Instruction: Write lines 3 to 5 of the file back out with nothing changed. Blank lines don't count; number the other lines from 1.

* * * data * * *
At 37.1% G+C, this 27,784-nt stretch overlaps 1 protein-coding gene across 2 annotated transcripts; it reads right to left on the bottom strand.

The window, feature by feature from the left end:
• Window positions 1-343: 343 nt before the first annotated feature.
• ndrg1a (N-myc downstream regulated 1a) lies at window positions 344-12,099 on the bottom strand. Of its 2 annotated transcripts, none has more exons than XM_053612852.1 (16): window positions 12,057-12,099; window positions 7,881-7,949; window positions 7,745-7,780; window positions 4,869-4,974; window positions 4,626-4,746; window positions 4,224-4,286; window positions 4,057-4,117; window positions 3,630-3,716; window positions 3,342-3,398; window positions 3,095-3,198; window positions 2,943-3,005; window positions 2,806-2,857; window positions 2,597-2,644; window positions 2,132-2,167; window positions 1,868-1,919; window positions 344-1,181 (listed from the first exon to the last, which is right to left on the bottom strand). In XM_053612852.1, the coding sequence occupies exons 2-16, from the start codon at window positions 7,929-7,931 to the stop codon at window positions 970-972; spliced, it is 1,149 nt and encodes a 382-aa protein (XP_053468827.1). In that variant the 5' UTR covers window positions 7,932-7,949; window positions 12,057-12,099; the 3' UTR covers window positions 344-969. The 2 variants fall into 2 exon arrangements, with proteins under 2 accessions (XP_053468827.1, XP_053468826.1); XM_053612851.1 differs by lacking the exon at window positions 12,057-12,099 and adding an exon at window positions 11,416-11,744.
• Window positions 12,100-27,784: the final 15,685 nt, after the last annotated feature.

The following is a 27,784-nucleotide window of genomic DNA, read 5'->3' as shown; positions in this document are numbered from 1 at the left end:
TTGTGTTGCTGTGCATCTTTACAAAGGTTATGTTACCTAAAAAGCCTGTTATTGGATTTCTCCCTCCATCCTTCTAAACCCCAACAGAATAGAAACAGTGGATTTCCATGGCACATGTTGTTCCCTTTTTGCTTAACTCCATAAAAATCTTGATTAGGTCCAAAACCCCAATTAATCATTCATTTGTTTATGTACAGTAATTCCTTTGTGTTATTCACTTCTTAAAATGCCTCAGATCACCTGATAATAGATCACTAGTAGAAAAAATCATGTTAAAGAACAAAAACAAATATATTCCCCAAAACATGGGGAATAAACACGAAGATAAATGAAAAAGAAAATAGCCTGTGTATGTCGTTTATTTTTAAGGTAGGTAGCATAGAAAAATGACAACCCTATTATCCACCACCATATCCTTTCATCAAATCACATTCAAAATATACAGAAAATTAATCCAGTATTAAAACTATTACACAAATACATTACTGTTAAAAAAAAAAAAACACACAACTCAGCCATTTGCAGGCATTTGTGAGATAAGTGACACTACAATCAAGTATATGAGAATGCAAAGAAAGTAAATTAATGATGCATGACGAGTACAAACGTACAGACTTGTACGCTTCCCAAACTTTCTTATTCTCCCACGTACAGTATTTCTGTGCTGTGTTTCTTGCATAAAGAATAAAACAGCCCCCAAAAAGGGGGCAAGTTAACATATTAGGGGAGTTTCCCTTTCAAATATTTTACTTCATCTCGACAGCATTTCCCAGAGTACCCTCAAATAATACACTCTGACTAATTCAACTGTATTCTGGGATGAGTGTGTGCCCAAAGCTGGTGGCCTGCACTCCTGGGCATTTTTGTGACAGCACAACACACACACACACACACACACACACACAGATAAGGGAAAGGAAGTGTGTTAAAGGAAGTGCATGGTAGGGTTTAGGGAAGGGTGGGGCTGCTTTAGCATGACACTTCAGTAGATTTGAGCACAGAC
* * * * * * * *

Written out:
• Window positions 1-343: 343 nt before the first annotated feature.
• ndrg1a (N-myc downstream regulated 1a) lies at window positions 344-12,099 on the bottom strand. Of its 2 annotated transcripts, none has more exons than XM_053612852.1 (16): window positions 12,057-12,099; window positions 7,881-7,949; window positions 7,745-7,780; window positions 4,869-4,974; window positions 4,626-4,746; window positions 4,224-4,286; window positions 4,057-4,117; window positions 3,630-3,716; window positions 3,342-3,398; window positions 3,095-3,198; window positions 2,943-3,005; window positions 2,806-2,857; window positions 2,597-2,644; window positions 2,132-2,167; window positions 1,868-1,919; window positions 344-1,181 (listed from the first exon to the last, which is right to left on the bottom strand). In XM_053612852.1, the coding sequence occupies exons 2-16, from the start codon at window positions 7,929-7,931 to the stop codon at window positions 970-972; spliced, it is 1,149 nt and encodes a 382-aa protein (XP_053468827.1). In that variant the 5' UTR covers window positions 7,932-7,949; window positions 12,057-12,099; the 3' UTR covers window positions 344-969. The 2 variants fall into 2 exon arrangements, with proteins under 2 accessions (XP_053468827.1, XP_053468826.1); XM_053612851.1 differs by lacking the exon at window positions 12,057-12,099 and adding an exon at window positions 11,416-11,744.
• Window positions 12,100-27,784: the final 15,685 nt, after the last annotated feature.